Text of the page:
The following is a selection of patent-related litigation matters that Irell & Manella has handled:
TiVo Inc. v. EchoStar. Irell & Manella represented TiVo, the developer of the first commercially available digital video recorder and leader in developing and licensing the technology that allows television viewers to control their viewing experience. Irell filed suit on behalf of TiVo against EchoStar for patent infringement, asserting that EchoStar’s DVRs infringed TiVo’s “Multimedia TimeWarp” patent. After a two-week jury trial in March/April 2006, the jury concluded that EchoStar had willfully infringed TiVo’s patent and awarded TiVo $74 million in damages. Following the jury trial victory, Irell prevailed in a bench trial held in June 2006, defeating all of EchoStar’s remaining equitable defenses. In August 2006, the Court awarded TiVo over $15 million more in supplemental damages and prejudgment interest, and entered a permanent injunction against EchoStar. On January 31, 2008, the Federal Circuit published a decision affirming the judgment in favor of TiVo, including the full damages award, and instructed the district court to determine what additional post-judgment damages should be awarded to TiVo (516 F.3d 1290). Despite the injunction, EchoStar continued sales, and as a result Irell instituted contempt proceedings on TiVo's behalf against EchoStar. After a three day evidentiary hearing that included six live witnesses, the District Court agreed with TiVo, found EchoStar in contempt and awarded sanctions and additional damages. Altogether, Irell secured for TiVo awards totaling over $400 million to date in damages, interest, sanctions and attorneys' fees. EchoStar appealed the contempt finding. On March 4, 2010, the Federal Circuit agreed with TiVo on all issues and affirmed the District Court's findings against EchoStar. The Federal Circuit then decided to re-hear the case en banc and on April 20, 2011, ruled that DISH Network and EchoStar must disable certain DVRs that were found to infringe TiVo's "Time Warp" patent. Shortly after, a settlement was reached. DISH Network and EchoStar paid TiVo over $600 million, including more than $100 million that had already been paid.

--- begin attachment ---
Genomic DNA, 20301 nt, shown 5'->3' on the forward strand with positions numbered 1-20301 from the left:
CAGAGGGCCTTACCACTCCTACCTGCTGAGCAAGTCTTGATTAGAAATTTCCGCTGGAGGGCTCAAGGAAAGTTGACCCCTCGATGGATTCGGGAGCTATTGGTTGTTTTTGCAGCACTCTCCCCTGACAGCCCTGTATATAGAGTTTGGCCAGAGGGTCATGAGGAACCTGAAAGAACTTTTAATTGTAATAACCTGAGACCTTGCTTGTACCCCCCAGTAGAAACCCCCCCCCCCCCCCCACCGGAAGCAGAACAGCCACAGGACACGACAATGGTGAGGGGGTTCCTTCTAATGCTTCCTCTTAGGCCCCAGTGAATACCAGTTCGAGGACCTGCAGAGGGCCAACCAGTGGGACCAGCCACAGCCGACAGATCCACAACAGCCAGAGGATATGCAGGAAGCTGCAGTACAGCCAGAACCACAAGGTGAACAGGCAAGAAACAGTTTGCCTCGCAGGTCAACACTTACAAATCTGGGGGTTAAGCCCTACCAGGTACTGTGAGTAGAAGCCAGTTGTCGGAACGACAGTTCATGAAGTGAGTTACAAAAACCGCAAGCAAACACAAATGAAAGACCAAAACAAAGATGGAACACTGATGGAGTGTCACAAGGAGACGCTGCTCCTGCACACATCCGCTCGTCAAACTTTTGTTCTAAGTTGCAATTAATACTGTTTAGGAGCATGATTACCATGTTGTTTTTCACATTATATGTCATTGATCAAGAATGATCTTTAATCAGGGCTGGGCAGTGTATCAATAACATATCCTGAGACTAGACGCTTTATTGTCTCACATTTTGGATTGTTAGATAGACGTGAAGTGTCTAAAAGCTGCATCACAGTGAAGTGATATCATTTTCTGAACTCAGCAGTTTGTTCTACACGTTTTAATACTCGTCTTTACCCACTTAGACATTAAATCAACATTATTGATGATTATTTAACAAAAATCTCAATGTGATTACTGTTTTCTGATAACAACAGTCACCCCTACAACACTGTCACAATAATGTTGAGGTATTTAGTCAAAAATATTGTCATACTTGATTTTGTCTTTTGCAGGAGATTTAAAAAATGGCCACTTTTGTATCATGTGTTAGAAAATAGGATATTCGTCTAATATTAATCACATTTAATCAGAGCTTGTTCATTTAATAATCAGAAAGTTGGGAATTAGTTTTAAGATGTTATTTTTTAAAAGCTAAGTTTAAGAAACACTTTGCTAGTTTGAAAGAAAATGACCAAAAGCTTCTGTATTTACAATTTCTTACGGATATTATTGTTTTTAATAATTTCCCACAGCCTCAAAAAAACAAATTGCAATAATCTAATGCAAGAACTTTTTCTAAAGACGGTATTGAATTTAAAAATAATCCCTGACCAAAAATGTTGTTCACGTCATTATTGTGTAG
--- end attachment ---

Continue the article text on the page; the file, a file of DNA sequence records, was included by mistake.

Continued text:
TiVo v. AT&T. Irell filed suit on behalf of TiVo against AT&T in 2009 in Texas, alleging that AT&T's U-verse products and services infringed three of TiVo's patents covering DVR technology. In 2010, AT&T launched a counter-suit in California accusing TiVo DVRs of violating three AT&T patents. In January 2012, just days before a trial, AT&T agreed to pay TiVo $215 million plus per subscriber monthly license fees through July 2018 when AT&T's DVR subscriber base exceeds certain levels.